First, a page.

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A tale of creditor harassment and violations of bankruptcy law

When most Colorado residents think about the bailouts given to big banks and how these same banks sometimes treat its customers a collective groan can be heard around the state. Following is a story of a regular customer attempting to take advantage of the only bailout or debt relief available to consumers, which is filing a personal bankruptcy.

Bank of America received $15 billion in federal bailout money, but when a couple filed for Chapter 7 bankruptcy and listed the bank as one of their creditors the bank violated federal law by continuing to contact the couple in an attempt to collect on the debt.

Now many people may or may not know that once a bankruptcy petition is filed, the bankruptcy court warns all creditors to cease all collection efforts or face penalties and damages, such as attorney fees. Plus, once your debt is discharged through bankruptcy the creditor can no longer attempt to collect on a debt that no longer exists. Still, Bank of America contacted the couple on 38 different occasions after they filed for bankruptcy protection.

Bank of America received a paltry $10,000 fine for these violations absorbing the fines as simply the cost of doing business. The bigger question is does this fine sufficiently deter Bank of America from illegally pursuing debt collections in the future. The answer appears to be no as the profits earned by the bulk transfer of debts and the illegal collection of those debts seems to be a far greater incentive to break the bankruptcy laws than to comply with them.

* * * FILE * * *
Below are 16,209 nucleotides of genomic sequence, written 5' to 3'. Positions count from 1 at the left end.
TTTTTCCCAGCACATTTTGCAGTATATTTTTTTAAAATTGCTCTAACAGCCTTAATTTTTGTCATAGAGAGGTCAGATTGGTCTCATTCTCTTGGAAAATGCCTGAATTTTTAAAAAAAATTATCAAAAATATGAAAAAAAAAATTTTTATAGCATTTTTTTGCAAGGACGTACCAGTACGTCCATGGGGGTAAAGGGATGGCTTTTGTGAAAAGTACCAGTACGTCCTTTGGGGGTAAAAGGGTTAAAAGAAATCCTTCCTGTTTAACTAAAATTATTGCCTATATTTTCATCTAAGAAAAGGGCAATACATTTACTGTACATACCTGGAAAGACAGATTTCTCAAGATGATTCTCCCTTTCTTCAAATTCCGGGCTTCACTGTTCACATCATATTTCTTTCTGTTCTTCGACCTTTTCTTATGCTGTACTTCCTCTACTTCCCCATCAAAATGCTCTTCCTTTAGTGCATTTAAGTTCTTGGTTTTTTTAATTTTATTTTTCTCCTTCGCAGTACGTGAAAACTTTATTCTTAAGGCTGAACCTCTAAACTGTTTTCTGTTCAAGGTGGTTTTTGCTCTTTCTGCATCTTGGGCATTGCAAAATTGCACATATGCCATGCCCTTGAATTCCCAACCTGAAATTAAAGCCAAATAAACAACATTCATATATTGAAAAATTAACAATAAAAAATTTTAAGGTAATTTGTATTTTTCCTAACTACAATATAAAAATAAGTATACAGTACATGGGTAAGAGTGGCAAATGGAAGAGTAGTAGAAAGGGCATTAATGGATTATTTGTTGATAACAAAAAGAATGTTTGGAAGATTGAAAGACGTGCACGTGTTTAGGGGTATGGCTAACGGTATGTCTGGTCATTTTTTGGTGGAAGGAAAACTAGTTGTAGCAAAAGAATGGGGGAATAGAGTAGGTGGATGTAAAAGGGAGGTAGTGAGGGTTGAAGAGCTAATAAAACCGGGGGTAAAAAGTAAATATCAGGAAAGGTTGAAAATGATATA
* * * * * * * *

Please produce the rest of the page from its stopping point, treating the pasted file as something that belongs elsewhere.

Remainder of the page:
Portfolio Recovery, a debt collection company, bought more than $1.50 billion in bankruptcy debt last year, paying 9 cents for every dollar. In only the first quarter of this year the company has earned almost $80 million in fees after collecting on bankruptcy debt. And the examples of other companies which continue to profit by collecting on such debt just boggle the mind.

If you are being harassed by creditors and feel your rights have been violated, consult with a bankruptcy attorney in your area to explore options available to you to get the aggressive debt collectors off your back. Whether you decide to file for bankruptcy or find some other form of debt relief, an attorney can help you deal with abusive collectors so you can move on with your life.

Source: The Huffington Post, "Aggressive Debt Collection -- Who's in Your Wallet?," Richard Gaudreau, June 11, 2012

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